Beirut, May 6: Polling stations opened across Lebanon on Sunday for the first parliamentary elections in almost a decade. The last elections in the country took place in 2009, for what was supposed to be a four-year term, reports the BBC. But parliament extended its term twice due to instability in neighbouring Syria and to reform the country's electoral laws.
Hezbollah is seeking to increase its parliamentary representation. Voting for all 128 seats will continue till 7 p.m. official results are not expected until Monday or Tuesday, but analysts expect early details to emerge on Sunday night. Tens of thousands of Lebanese citizens living aboard have already cast their votes earlier this week - the first time such expatriate voting has been allowed.
The change is due to the new electoral system being used, the BBC reported. It also reduces the number of districts and uses a list-based proportional system for voting, with seats distributed among the various Christian and Islamic groups. Lebanon has long had a power-sharing political system between the different religious denominations. The number of seats in parliament is split between Christians and Muslims, and the president, prime minister, and speaker of the parliament must each come from a specific religious background.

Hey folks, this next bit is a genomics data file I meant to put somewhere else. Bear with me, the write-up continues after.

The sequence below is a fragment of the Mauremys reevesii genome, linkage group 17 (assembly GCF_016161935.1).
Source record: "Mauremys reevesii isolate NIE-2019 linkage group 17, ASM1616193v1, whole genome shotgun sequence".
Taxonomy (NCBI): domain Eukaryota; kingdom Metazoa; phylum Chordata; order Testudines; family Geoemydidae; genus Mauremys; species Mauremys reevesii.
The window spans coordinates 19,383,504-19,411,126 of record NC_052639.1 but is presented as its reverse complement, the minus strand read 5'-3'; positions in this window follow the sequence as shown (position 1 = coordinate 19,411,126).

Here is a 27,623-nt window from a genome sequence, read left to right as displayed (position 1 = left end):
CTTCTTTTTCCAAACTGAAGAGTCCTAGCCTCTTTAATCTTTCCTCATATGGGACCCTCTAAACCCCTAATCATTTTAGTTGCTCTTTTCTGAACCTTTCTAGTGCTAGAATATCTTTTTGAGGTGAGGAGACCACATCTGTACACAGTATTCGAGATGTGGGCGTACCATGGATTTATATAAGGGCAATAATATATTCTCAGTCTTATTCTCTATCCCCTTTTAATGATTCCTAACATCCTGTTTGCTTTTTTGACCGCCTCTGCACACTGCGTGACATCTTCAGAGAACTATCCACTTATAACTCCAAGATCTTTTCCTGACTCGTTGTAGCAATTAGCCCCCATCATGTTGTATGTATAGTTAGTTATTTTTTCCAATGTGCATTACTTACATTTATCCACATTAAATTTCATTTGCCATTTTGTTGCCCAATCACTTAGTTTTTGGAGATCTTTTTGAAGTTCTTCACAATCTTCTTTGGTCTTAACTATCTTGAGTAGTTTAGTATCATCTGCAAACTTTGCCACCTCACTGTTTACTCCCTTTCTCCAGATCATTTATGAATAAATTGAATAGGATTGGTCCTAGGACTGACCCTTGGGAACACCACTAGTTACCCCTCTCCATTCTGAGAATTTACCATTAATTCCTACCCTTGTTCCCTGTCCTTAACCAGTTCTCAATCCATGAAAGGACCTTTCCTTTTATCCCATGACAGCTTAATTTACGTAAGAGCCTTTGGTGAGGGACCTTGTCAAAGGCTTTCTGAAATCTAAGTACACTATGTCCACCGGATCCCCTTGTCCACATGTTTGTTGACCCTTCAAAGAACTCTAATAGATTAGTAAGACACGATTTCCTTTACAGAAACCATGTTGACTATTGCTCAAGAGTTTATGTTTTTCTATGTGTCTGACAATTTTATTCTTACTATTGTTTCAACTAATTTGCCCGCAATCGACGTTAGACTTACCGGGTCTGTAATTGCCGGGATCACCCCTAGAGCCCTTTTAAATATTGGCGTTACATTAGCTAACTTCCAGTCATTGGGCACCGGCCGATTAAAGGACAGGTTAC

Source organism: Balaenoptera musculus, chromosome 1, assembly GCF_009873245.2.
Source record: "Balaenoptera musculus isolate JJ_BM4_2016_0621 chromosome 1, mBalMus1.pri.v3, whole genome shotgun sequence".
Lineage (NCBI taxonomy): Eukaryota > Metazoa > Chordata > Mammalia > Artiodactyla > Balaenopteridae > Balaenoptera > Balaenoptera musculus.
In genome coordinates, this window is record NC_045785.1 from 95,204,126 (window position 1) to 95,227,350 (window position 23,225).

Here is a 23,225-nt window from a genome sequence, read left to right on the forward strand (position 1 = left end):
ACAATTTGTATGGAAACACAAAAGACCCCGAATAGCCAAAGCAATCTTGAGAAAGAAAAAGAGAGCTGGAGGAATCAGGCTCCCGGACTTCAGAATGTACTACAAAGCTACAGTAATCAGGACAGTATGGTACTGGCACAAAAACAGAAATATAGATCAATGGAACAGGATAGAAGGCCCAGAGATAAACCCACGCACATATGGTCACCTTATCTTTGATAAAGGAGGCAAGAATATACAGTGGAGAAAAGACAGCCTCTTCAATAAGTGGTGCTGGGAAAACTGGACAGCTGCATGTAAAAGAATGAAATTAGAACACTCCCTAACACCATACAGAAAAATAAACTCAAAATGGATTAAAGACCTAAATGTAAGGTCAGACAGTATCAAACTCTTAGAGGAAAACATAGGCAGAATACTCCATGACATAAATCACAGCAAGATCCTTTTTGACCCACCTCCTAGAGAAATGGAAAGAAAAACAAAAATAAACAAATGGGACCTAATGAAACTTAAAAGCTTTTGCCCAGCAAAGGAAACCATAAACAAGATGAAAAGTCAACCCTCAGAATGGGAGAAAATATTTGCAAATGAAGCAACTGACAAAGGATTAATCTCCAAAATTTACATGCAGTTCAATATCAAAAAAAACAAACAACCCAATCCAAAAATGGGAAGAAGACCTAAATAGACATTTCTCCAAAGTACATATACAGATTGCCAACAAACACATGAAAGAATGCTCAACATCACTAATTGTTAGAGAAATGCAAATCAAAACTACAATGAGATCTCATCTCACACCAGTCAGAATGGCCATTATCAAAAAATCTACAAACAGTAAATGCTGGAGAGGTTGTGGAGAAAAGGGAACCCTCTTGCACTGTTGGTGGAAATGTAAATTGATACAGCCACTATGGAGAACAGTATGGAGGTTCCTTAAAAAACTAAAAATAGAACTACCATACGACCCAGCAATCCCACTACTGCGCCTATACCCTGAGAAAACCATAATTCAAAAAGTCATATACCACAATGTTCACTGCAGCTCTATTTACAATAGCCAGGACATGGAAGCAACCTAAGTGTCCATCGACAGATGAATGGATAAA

The European Union said it has deployed election observers to all of Lebanon's voting districts. Major issues facing the newly-elected parliament include the fate of a large number of refugees who have entered the country since the outbreak of the Syrian civil war, and continuing economic difficulties.